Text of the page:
This set makes a nice introduction to Donovan's peak years in the mid- to late '60s, including both his Baroque flower power material for Epic Records like "Sunshine Superman" and the fairy tale funky "Hurdy Gurdy Man" as well as his earlier and more folky recordings for Pye Records (they were released in the U.S. by Hickory Records) like "Catch the Wind," "Colours," the stylistically prescient "Sunny Goodge Street," and the beautiful "Turquoise" (which is as gorgeous as it is ridiculous). The sides included here are perfect examples of Donovan's unique Woody Guthrie meets Timothy Leary style, and having both the Pye and Epic material side by side is a definite plus.
Released in 2003, The Journey Goes On is the band's seventh studio album for metal act featuring dual vocalists, Dougie White (Rainbow/Malmsteen) & John Sloman (Lone Star/Gary Moore), the followup to 2000's 'Nowhere To Hide'. Includes guitarist Dennis Stratton (Iron Maiden) & founding members Chris & Tino Troy. The Journey Goes On is a first rate melodic rock album, and should especially appeal to fans of Demon, Ten, Cornerstone, Magnum, and John Payne-era Asia. If you're expecting a NWOBHM revival album though, you're going to be disappointed.
Cyrille Verdeaux and Clearlight re-visit and expand upon 'Clearlight Symphony'. Totally new recording featuring a wide range of instrumentation. The playing of Didier (the only Gong member who has made it onto this release from the trio of Gongsters on the original) distinctively glows as always.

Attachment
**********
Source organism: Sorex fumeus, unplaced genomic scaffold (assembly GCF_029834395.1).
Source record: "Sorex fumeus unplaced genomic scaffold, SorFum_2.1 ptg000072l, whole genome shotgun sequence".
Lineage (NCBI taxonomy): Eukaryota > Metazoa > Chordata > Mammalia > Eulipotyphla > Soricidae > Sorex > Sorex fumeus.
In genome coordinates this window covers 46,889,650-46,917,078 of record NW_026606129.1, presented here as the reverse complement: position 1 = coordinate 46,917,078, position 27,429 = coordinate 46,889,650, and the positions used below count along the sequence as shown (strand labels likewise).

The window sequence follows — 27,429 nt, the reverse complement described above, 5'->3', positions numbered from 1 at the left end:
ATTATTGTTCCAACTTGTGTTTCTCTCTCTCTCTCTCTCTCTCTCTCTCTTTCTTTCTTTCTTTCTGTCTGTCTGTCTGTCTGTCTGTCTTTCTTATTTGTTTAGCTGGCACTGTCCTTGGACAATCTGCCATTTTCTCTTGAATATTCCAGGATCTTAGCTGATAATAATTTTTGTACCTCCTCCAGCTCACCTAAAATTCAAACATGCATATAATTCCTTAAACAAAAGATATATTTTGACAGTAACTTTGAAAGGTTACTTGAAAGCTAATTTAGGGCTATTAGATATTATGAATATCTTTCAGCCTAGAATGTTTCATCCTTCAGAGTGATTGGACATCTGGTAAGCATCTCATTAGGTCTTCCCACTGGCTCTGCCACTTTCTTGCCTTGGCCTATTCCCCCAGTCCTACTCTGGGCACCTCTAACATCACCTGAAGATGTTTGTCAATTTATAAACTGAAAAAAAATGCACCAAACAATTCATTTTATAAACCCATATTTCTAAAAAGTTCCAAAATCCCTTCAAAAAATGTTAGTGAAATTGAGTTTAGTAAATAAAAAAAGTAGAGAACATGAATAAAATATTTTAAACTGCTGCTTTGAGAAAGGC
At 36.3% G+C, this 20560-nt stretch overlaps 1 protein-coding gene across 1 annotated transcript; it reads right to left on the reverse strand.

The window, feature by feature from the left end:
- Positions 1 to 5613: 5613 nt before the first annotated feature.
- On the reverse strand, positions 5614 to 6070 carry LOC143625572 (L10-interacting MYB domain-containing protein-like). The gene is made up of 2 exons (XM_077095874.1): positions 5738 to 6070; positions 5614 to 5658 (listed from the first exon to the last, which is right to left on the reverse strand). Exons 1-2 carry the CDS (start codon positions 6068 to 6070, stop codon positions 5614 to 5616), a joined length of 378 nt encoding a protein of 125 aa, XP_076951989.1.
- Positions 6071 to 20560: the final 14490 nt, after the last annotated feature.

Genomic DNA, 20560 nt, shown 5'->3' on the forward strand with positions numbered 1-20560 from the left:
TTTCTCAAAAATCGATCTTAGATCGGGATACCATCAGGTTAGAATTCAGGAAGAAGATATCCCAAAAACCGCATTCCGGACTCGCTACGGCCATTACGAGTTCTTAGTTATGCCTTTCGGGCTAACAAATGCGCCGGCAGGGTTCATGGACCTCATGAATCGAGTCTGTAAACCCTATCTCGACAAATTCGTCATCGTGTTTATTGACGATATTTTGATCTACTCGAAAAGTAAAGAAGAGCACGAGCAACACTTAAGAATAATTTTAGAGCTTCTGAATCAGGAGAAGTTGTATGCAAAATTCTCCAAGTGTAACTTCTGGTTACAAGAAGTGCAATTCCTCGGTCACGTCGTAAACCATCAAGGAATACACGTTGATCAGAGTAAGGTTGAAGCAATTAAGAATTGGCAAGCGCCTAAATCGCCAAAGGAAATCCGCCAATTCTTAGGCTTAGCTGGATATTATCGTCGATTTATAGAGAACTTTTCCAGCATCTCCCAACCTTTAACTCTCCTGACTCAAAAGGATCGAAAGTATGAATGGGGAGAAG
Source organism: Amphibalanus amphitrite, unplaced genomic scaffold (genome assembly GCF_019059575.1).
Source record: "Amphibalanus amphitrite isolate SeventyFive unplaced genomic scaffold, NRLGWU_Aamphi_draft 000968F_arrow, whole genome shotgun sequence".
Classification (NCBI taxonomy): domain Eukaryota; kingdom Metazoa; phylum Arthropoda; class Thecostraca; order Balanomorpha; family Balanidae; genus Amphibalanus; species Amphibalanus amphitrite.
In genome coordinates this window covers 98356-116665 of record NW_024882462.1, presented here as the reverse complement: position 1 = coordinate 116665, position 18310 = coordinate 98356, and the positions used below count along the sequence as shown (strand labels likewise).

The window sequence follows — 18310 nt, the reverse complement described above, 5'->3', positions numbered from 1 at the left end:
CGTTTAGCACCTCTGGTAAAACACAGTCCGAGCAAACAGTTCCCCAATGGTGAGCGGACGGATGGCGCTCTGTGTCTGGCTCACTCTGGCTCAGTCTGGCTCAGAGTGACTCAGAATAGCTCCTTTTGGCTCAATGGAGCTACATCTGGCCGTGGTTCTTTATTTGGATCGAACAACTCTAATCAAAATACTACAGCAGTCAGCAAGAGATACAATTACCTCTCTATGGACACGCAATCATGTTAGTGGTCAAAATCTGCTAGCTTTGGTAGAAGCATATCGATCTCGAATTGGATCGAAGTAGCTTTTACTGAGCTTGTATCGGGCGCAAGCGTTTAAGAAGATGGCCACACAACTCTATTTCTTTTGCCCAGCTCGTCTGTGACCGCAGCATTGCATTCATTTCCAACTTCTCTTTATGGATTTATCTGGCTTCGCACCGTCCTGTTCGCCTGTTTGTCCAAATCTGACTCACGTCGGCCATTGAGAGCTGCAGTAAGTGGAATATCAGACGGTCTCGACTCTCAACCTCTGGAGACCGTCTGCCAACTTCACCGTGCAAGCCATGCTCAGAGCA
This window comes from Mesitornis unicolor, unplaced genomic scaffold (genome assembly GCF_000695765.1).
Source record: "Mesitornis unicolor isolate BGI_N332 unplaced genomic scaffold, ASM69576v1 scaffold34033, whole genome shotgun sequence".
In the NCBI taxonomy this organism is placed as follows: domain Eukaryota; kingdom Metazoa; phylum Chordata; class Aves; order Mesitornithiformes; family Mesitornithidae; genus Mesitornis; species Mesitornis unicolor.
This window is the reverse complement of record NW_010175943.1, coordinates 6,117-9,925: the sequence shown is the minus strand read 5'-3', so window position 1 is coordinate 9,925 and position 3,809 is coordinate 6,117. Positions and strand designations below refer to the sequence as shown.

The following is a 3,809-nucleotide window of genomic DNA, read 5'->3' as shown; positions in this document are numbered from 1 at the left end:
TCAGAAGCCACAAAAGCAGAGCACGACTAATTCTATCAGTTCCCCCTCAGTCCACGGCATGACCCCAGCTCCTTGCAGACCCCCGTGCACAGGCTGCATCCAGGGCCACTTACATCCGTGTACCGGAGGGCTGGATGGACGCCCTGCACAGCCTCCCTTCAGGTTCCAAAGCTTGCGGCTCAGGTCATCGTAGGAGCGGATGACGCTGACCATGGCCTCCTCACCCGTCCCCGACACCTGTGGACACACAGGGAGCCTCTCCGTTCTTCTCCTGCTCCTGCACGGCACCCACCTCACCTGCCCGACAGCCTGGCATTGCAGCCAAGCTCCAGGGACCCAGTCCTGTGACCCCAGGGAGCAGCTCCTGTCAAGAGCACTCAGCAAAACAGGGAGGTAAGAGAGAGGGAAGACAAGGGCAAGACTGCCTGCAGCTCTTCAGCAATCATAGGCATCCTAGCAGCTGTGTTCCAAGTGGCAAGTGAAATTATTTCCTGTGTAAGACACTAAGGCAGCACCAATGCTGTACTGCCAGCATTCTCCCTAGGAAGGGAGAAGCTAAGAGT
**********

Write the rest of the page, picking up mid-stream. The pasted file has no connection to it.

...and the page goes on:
A continuation of the sound established on his Alligator debut, I Smell Smoke is even more impressive than its much-heralded predecessor. While vocally Michael Burks still invites comparison to Albert King, especially on gospel-fried ballads like "Lie to Me" (the Flying V guitar he sports on this album's cover shot further reinforces the similarities between the two artists), his guitar work has become more electrified and confident. With a tone sounding at times like Eric Clapton's psychedelic work in Cream and a rugged four-piece band supporting him, this is a tough, uncompromising contemporary blues/blues-rock/R&B album that doesn't pull punches. Co-produced and mixed by veteran Jim Gaines, the sound is professional but not polished, with Burks' strong persona commanding attention. However, the songs – which are far above average – are as important as the performance. Mostly written by outside sources, Burks avoids the crowd-pleasing covers that populate his live shows, instead digging into obscure tunes such as Latimore's "Let the Doorknob Hit You," delivering them with his gutsy punch.